2024 ICD-10-CM Diagnosis Code C06
Malignant neoplasm of other and unspecified parts of mouth
Specific Coding Applicable to Malignant neoplasm of other and unspecified parts of mouth
Non-specific codes like C06 require more digits to indicate the appropriate level of specificity. Consider using any of the following ICD-10-CM codes with a higher level of specificity when coding for malignant neoplasm of other and unspecified parts of mouth:
Tabular List of Diseases and Injuries
The following annotation back-references are applicable to this diagnosis code. The Tabular List of Diseases and Injuries is a list of ICD-10-CM codes, organized "head to toe" into chapters and sections with coding notes and guidance for inclusions, exclusions, descriptions and more.
Use Additional CodeUse Additional Code
The “use additional code” indicates that a secondary code could be used to further specify the patient’s condition. This note is not mandatory and is only used if enough information is available to assign an additional code.
What is oral cancer?
Oral cancer is cancer of the mouth. It is a type of head and neck cancer. Most oral cancers are squamous cell cancers. They begin in the flat cells that cover the surfaces of your mouth, tongue, and lips. The cancer cells may spread into deeper tissue as the cancer grows.
Most oral cancers are related to tobacco use, heavy alcohol use, or an HPV infection.
Who is more likely to develop oral cancer?
Anyone can get oral cancer, but you are more likely to develop it if you:
- Use tobacco or drink lots of alcohol. Your risk of developing oral cancer is even higher if you do both.
- Are male.
- Are over ago 40.
- Have HPV.
- Have a history of head or neck cancer.
- Get frequent sun exposure (for lip cancer).
What are the symptoms of oral cancer?
The symptoms of oral cancer may include:
- A white or red patch in your mouth
- A lip or mouth sore that won't heal
- Bleeding, pain, or numbness in the lip or mouth
- Loose teeth or dentures that no longer fit well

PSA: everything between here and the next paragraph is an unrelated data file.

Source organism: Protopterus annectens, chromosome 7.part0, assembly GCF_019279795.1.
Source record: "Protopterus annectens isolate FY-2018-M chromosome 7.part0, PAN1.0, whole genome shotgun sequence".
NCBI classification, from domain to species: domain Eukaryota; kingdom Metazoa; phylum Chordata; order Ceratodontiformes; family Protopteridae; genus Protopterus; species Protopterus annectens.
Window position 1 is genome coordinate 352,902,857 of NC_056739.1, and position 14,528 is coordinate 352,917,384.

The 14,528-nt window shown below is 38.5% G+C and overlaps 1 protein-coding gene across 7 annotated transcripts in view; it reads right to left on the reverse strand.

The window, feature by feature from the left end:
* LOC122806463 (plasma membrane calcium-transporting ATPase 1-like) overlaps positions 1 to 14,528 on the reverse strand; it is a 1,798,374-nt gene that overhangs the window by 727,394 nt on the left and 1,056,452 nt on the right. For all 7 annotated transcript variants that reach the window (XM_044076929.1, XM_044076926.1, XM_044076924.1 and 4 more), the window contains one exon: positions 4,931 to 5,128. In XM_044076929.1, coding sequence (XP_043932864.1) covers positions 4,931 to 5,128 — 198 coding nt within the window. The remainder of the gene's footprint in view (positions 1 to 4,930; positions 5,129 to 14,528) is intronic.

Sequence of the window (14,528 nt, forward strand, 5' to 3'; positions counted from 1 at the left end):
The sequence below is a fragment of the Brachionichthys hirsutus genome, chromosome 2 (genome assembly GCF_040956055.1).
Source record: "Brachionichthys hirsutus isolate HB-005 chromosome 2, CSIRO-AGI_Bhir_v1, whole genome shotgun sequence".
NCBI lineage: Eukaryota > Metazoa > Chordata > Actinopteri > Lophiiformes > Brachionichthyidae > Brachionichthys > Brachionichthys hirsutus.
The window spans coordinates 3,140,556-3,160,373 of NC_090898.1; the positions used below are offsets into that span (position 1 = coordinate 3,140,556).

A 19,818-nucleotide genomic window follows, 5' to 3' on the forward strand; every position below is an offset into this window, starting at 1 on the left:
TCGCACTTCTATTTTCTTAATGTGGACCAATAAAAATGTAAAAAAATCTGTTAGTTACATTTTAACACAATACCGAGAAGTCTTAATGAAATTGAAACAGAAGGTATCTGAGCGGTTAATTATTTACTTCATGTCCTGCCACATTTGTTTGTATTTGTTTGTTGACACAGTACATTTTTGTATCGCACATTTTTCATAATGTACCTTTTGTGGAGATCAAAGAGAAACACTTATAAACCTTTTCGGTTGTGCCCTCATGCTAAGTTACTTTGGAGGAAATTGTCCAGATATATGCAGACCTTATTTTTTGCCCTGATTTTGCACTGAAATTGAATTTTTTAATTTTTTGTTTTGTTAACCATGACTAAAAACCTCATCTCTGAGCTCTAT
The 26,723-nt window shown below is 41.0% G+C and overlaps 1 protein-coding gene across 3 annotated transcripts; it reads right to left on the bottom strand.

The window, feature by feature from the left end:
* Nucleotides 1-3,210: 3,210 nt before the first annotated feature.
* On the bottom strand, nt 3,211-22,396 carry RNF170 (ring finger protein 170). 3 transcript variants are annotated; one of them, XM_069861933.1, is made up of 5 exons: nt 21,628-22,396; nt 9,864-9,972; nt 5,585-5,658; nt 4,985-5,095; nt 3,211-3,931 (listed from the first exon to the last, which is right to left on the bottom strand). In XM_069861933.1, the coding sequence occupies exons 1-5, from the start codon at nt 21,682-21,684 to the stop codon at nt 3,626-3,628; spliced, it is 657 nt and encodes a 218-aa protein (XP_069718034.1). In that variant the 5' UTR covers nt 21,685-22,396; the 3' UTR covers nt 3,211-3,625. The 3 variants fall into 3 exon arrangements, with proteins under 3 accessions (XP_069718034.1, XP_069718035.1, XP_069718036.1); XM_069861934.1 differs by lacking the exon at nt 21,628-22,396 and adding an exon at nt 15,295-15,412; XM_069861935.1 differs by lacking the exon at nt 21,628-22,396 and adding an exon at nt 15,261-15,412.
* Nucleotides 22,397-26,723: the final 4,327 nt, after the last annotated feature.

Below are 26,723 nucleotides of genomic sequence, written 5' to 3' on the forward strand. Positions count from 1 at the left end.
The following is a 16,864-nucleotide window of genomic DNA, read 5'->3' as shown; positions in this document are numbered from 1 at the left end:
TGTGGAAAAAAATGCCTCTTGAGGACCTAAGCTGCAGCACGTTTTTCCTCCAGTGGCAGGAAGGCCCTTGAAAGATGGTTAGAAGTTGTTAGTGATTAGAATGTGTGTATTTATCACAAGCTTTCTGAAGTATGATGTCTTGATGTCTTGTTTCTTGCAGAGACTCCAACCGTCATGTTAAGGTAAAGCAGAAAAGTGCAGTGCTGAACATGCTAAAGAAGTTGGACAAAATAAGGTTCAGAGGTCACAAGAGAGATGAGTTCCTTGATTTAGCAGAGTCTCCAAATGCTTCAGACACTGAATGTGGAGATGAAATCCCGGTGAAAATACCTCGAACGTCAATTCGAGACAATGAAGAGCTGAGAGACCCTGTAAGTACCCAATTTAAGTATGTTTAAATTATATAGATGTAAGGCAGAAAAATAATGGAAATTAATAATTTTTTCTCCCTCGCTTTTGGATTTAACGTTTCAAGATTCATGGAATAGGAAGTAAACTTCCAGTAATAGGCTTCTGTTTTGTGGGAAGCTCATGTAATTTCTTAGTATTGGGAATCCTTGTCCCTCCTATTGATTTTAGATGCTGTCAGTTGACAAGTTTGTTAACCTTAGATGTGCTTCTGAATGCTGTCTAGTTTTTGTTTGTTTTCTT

- Problems or pain with swallowing
- A lump in your neck
- Ear pain
- Trouble moving your mouth or jaw
- Swelling of the jaw
- A sore throat or feeling that something is caught in the throat
If you have any of these symptoms for more than two weeks, see your health care provider or dentist. Oral cancer can spread quickly, so it's important to find it early.
How is oral cancer diagnosed?
To find out if you have oral cancer, your provider may use:
- A physical exam of the lips and mouth.
- An endoscopy.
- A biopsy or other procedure to collect cells from the lip or oral cavity. The cells are viewed under a microscope to find out if they are abnormal.
- Imaging tests.
What are the treatments for oral cancer?
The treatments for oral cancer include surgery, radiation therapy, or both. After surgery, some people also need chemotherapy to kill any cancer cells that are left.
Can oral cancer be prevented?
There are steps you can take to help prevent oral cancer:
- Not smoking
- Limiting alcohol use or not drinking at all
- Getting regular dental exams
NIH: National Cancer Institute
[Learn More in MedlinePlus]
- FY 2024 - No Change, effective from 10/1/2023 through 9/30/2024
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- FY 2016 - New Code, effective from 10/1/2015 through 9/30/2016. This was the first year ICD-10-CM was implemented into the HIPAA code set.